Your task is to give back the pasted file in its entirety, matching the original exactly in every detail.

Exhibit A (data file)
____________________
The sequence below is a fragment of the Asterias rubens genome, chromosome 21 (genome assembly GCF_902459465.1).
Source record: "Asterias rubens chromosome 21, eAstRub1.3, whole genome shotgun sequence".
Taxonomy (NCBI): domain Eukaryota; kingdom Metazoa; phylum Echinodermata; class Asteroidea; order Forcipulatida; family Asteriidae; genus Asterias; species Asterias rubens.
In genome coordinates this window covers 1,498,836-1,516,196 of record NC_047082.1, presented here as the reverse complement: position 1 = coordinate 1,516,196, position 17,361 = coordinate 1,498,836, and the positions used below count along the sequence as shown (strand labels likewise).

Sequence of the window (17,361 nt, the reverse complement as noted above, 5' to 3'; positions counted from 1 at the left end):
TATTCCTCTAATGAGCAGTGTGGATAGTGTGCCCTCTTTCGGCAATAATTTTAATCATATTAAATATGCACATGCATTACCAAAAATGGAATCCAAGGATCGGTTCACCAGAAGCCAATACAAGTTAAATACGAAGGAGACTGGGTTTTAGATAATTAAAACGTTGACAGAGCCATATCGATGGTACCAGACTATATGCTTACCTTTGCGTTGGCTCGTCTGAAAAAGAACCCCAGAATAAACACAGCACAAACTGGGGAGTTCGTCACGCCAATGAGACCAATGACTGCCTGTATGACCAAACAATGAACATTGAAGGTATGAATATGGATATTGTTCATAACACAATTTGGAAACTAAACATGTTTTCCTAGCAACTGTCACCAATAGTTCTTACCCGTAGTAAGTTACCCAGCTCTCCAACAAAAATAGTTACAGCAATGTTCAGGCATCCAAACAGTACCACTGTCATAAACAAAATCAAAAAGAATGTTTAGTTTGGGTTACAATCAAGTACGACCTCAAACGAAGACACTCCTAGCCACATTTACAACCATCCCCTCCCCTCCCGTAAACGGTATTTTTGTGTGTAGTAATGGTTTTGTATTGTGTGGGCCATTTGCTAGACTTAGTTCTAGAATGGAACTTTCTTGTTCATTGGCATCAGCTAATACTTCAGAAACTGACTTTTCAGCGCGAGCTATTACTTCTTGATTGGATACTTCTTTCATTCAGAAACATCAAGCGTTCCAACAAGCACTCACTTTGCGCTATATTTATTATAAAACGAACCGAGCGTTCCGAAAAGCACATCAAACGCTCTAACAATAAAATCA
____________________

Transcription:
The sequence below is a fragment of the Asterias rubens genome, chromosome 21 (genome assembly GCF_902459465.1).
Source record: "Asterias rubens chromosome 21, eAstRub1.3, whole genome shotgun sequence".
Taxonomy (NCBI): domain Eukaryota; kingdom Metazoa; phylum Echinodermata; class Asteroidea; order Forcipulatida; family Asteriidae; genus Asterias; species Asterias rubens.
In genome coordinates this window covers 1,498,836-1,516,196 of record NC_047082.1, presented here as the reverse complement: position 1 = coordinate 1,516,196, position 17,361 = coordinate 1,498,836, and the positions used below count along the sequence as shown (strand labels likewise).

Sequence of the window (17,361 nt, the reverse complement as noted above, 5' to 3'; positions counted from 1 at the left end):
TATTCCTCTAATGAGCAGTGTGGATAGTGTGCCCTCTTTCGGCAATAATTTTAATCATATTAAATATGCACATGCATTACCAAAAATGGAATCCAAGGATCGGTTCACCAGAAGCCAATACAAGTTAAATACGAAGGAGACTGGGTTTTAGATAATTAAAACGTTGACAGAGCCATATCGATGGTACCAGACTATATGCTTACCTTTGCGTTGGCTCGTCTGAAAAAGAACCCCAGAATAAACACAGCACAAACTGGGGAGTTCGTCACGCCAATGAGACCAATGACTGCCTGTATGACCAAACAATGAACATTGAAGGTATGAATATGGATATTGTTCATAACACAATTTGGAAACTAAACATGTTTTCCTAGCAACTGTCACCAATAGTTCTTACCCGTAGTAAGTTACCCAGCTCTCCAACAAAAATAGTTACAGCAATGTTCAGGCATCCAAACAGTACCACTGTCATAAACAAAATCAAAAAGAATGTTTAGTTTGGGTTACAATCAAGTACGACCTCAAACGAAGACACTCCTAGCCACATTTACAACCATCCCCTCCCCTCCCGTAAACGGTATTTTTGTGTGTAGTAATGGTTTTGTATTGTGTGGGCCATTTGCTAGACTTAGTTCTAGAATGGAACTTTCTTGTTCATTGGCATCAGCTAATACTTCAGAAACTGACTTTTCAGCGCGAGCTATTACTTCTTGATTGGATACTTCTTTCATTCAGAAACATCAAGCGTTCCAACAAGCACTCACTTTGCGCTATATTTATTATAAAACGAACCGAGCGTTCCGAAAAGCACATCAAACGCTCTAACAATAAAATCA